South Africa – with its dramatic coastline, wildlife-filled parks, vibrant cultures and cosmopolitan cities – can be within reach for travelers of all budgets.
The country has long had a reputation for being affordable. Accommodations and food are particularly good value, especially in the upper ranges of the market, with prices at luxury hotels and restaurants considerably less than those at their European and North American counterparts.
At the budget end of the spectrum, expect good quality and standards at very reasonable prices. At all levels, your most significant outlays are likely to be for organized safaris and guided tours. But even here, with a bit of planning, it’s possible to find ways to keep costs manageable while still experiencing everything you hope to.
Plan your spending with this guide to daily costs along with top tips to help you save.
Daily costs in South Africa
- Hostel room: ZAR200–300 (per dorm bed)
- Basic room for two: from ZAR600
- Self-catering apartment (including Airbnb): from ZAR550
- Bus ticket Johannesburg–Cape Town (1400km/870 miles): from ZAR650 one-way
- Flight Johannesburg–Cape Town: from ZAR1200 one-way
- Coffee: ZAR30
- Bunny chow (sandwich): ZAR70
- Dinner for two: from ZAR450, excluding drinks
- Bottle of South African wine: from ZAR90
- Daily entry fee for Kruger National Park: ZAR460/230 per adult/child
- Daily entry fee for Mountain Zebra National Park: ZAR252/126 per adult/child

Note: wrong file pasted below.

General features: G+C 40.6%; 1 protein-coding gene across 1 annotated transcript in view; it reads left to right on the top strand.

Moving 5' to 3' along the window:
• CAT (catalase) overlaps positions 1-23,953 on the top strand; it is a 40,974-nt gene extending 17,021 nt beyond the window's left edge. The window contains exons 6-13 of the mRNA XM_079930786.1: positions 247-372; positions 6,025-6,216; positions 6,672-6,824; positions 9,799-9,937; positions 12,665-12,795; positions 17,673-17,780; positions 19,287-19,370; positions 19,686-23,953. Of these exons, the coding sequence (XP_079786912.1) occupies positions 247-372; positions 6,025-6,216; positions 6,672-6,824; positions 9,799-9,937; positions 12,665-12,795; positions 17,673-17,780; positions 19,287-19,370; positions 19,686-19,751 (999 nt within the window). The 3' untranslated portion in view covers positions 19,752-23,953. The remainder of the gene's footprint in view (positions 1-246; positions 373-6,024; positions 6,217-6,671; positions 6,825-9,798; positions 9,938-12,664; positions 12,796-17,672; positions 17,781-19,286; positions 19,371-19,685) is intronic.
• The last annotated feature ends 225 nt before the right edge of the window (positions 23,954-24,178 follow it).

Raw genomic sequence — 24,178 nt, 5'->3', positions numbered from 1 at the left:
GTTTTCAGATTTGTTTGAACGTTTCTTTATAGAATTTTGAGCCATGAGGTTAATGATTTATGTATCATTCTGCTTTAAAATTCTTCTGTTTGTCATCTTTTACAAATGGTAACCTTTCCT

- Beer/pint at the bar: ZAR30–60
Average daily cost for three meals a day plus accommodations and activities: from ZAR800 at the budget level up to ZAR3500 or more for top-end travel.
1. Johannesburg is the cheapest gateway airport for regional flights
Johannesburg is an ideal port of entry if you’re planning to include Kruger National Park or the Drakensberg area (both an easy half-day’s drive away) in your travels, or if you’ll be combining your South Africa itinerary with visits to Lesotho, eSwatini (formerly Swaziland), Botswana or other neighboring countries. For international flights, Cape Town is catching up with Johannesburg, and fares are now roughly comparable between the two hubs, so choose an entry point based on geographics and where you want to focus your explorations.
2. Renting a car is the most cost-effective way to explore the country
Car hire is the best budget option for traveling around South Africa, especially if you’re traveling as a family or in a small group. International and local rental agencies have branches at major South African hubs, and many offer unlimited kilometers at reasonable rates – essential for keeping costs down while covering the country’s large distances.